This example serves to make my next point. I'd like to share some psychology that I've observed over the years. Since I grew up on a farm, I can tell you that during every single year of growing season, I heard this from my family "It is a terrible year. The harvest cannot possibly be very good this year. We just haven't gotten enough rain," or whatever. Then during harvest, almost every year I'd hear this, "We can't believe the harvest. It is probably our best year ever." And, those statements are coming from a dryland farm.

That observation on a personal level has been carried over to my observations of the media on a worldwide level. The media always dismisses the good agricultural production news, low prices, and food security issues and hypes up the fear and hysteria about running out of food. The reader panics and loves this stuff rewarding the media's work. But out in those farm fields we have real hard workers doing the same thing year after year to get the job done to feed the world and they do it. Sometimes I just have to sit back and marvel at how it comes together every single year not unlike a large and busy ant colony working together to achieve the exact same thing for its populations.

As far as covering Climate Change as it affects agriculture here on this blog, I am hoping to interview some local NCAR, NOAA, or CU experts within the next two months if I can locate the right experts on agriculture and then do a report. Since I'm located in Boulder I'm literally surrounded by them. I am assembling a list of document resources under the Climate Change tab on top of this blog which also provides daily news links on the subject of climate change and agriculture.

My personal view at this point is that we may have some greater challenges facing agriculture which may hit sooner on the horizon's timeline
than climate change. I see the climate change and weather issue as being extremely multi-factoral and complex so I've hesitated to make predictions at this point but am watching closely for reports in the news like I've been doing and I will continue to do so. We can be sure there will be surprises. Previous posts on the subject are below:
  1. Weather Trends: Iowa and Central/Northern California Wetter (Jan 26 2011)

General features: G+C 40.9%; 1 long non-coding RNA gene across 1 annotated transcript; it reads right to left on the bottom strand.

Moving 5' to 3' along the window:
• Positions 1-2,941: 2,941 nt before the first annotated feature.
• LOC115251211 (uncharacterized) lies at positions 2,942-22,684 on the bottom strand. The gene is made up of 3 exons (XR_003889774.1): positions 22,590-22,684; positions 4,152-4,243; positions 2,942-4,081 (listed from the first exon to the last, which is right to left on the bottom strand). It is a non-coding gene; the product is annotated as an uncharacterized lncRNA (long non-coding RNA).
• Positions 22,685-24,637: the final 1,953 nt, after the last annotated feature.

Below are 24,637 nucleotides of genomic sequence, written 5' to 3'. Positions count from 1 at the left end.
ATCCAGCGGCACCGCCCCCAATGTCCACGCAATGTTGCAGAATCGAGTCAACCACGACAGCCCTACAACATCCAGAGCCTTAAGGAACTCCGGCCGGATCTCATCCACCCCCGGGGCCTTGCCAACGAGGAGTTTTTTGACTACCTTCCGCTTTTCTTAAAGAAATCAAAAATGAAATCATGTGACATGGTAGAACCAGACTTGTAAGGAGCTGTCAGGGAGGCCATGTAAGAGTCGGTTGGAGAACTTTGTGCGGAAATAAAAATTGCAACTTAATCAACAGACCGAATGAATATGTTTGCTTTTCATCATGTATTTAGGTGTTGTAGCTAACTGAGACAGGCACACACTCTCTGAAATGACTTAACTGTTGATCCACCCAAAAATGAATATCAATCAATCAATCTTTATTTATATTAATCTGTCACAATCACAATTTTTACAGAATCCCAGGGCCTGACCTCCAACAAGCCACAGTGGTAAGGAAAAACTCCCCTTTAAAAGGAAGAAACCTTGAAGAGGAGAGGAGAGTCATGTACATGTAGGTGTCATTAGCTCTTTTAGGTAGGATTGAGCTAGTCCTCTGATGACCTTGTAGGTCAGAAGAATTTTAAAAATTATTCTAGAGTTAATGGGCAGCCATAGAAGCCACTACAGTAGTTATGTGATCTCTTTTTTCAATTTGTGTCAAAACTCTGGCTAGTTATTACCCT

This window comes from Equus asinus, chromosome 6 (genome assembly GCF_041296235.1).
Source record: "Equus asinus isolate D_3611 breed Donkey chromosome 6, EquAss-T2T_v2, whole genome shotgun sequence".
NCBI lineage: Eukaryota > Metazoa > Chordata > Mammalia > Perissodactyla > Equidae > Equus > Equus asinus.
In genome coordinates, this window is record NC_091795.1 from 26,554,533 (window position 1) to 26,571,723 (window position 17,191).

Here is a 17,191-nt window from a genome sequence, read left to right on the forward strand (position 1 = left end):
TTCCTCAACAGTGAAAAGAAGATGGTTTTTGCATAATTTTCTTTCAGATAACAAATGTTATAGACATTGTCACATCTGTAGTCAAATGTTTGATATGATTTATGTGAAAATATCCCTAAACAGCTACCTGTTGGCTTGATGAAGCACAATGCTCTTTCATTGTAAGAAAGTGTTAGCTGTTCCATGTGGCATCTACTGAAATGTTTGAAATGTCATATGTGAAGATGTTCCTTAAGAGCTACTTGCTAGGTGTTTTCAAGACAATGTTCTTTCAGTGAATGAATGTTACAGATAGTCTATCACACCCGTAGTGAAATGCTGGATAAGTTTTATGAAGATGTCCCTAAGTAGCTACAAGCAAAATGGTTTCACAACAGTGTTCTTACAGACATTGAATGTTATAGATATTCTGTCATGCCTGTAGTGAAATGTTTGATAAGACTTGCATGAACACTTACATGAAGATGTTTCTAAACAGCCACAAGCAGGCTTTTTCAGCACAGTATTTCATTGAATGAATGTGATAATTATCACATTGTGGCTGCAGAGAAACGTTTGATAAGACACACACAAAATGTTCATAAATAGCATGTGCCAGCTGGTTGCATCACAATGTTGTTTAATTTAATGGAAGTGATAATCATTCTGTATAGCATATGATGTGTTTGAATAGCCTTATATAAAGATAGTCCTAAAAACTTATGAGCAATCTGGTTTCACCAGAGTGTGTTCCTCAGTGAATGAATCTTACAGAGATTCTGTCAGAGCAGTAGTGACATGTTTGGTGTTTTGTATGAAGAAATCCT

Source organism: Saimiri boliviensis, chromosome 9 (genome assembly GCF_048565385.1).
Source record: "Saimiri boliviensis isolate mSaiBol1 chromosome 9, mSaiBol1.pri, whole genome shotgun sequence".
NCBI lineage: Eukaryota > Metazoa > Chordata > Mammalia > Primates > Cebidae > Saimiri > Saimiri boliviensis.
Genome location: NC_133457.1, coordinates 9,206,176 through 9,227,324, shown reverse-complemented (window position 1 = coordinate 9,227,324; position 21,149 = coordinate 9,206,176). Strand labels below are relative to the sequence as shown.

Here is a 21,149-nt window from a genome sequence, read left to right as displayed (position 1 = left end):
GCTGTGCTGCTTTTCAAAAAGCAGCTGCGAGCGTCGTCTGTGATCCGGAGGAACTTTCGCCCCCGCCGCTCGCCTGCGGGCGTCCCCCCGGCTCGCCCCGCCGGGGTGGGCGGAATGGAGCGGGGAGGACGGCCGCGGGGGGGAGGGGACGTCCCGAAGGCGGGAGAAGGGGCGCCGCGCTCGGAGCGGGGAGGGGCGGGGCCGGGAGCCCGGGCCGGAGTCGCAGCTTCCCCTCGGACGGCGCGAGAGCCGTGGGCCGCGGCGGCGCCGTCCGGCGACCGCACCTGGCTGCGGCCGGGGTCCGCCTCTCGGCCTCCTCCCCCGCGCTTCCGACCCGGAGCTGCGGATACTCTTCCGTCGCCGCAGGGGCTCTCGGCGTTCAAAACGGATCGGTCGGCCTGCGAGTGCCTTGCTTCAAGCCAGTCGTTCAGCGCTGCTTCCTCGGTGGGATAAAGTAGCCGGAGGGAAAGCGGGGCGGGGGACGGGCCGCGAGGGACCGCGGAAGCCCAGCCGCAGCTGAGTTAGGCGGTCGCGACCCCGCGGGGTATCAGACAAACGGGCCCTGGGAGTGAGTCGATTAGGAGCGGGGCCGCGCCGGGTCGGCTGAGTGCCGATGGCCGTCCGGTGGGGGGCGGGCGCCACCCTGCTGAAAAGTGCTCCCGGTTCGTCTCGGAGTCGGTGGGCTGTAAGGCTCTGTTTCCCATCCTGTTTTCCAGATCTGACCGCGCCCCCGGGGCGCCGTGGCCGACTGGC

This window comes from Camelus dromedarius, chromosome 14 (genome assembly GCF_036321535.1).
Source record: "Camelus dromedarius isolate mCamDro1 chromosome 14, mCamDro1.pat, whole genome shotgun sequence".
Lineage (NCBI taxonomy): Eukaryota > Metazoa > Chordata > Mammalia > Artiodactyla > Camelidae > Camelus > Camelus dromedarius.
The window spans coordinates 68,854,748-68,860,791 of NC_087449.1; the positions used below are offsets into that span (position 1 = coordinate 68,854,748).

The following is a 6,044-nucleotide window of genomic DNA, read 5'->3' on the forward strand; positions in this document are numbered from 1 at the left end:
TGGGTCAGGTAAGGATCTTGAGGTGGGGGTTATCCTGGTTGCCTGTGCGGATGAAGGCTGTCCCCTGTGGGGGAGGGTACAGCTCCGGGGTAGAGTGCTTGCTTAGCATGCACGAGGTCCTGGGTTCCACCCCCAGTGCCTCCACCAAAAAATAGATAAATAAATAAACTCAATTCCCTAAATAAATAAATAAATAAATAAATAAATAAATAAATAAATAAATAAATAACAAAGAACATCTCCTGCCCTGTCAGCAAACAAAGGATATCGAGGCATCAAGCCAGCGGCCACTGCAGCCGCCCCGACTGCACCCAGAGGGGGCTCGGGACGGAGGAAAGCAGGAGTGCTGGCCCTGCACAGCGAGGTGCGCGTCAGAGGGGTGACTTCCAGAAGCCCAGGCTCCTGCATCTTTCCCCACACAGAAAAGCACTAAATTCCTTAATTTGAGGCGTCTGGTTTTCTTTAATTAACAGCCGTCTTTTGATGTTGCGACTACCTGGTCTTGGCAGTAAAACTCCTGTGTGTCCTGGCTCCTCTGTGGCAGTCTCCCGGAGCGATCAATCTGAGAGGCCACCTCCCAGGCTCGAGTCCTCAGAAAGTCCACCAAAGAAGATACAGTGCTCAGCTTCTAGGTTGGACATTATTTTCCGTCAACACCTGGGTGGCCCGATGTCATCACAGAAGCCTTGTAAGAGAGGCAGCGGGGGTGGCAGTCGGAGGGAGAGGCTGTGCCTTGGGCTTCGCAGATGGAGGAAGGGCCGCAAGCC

2. Agriculture and Climate Change (Dec 16 2010)
  3. The Midwest's Productive Cropland is Expanding Due to Climate Change (Oct 8 2010)
  4. NRDC's Hot Summer Night's Map 2010 (Sep 20 2010)
Sorry, Paul. You know how women always have to have the final word on everything....
---Kalpa

3 comments:

  1. There is no, repeat no, food shortage on the planet today. Sort of… Using the United Nations suggested daily calorie intake there is more than sufficient foodstuffs produced annually, globally. Period. Now then, the question is how you use them....for example, if you wanted to bring the daily calorie level in both China and India up to the U.N. level it would take an additional, not total but additional, 31 million tons of foodstuffs. To put that in perspective the U. S. ethanol fraud consumed 165 million tons of corn during 2010. China has 2.3 trillion dollars in Treasuries but chooses not to expend it on foodstuffs for its own population. India was a net exporter of wheat in 2010.....I had the opportunity to have dinner with the Chairman of one of the largest commodity/food processors in the world over the holidays....there is no food shortage...and the American ethanol scam has absolutely destroyed relationships with food importers from the U.S. , like Egypt for example, that took decades to develop....and now for some Physics: if ethanol were in fact a "sum positive" they would use ethanol as the energy source to produce (boil/distill) more ethanol/corn mash.....and they, the ethanol producers, don't......because it consumes more energy to make a gallon than you get out of it (referred to as the “thermal load factor”)....It’s nothing like an oil refinery that uses part of the barrel of crude oil to power the refinery. For that matter the caloric content of corn ethanol is only 1/8 of cane sugar ethanol but of course the import duties prevent any importation of cane ethanol. When the economics don’t add up, when the environmental advantages don’t exist then of course it becomes an issue of national security.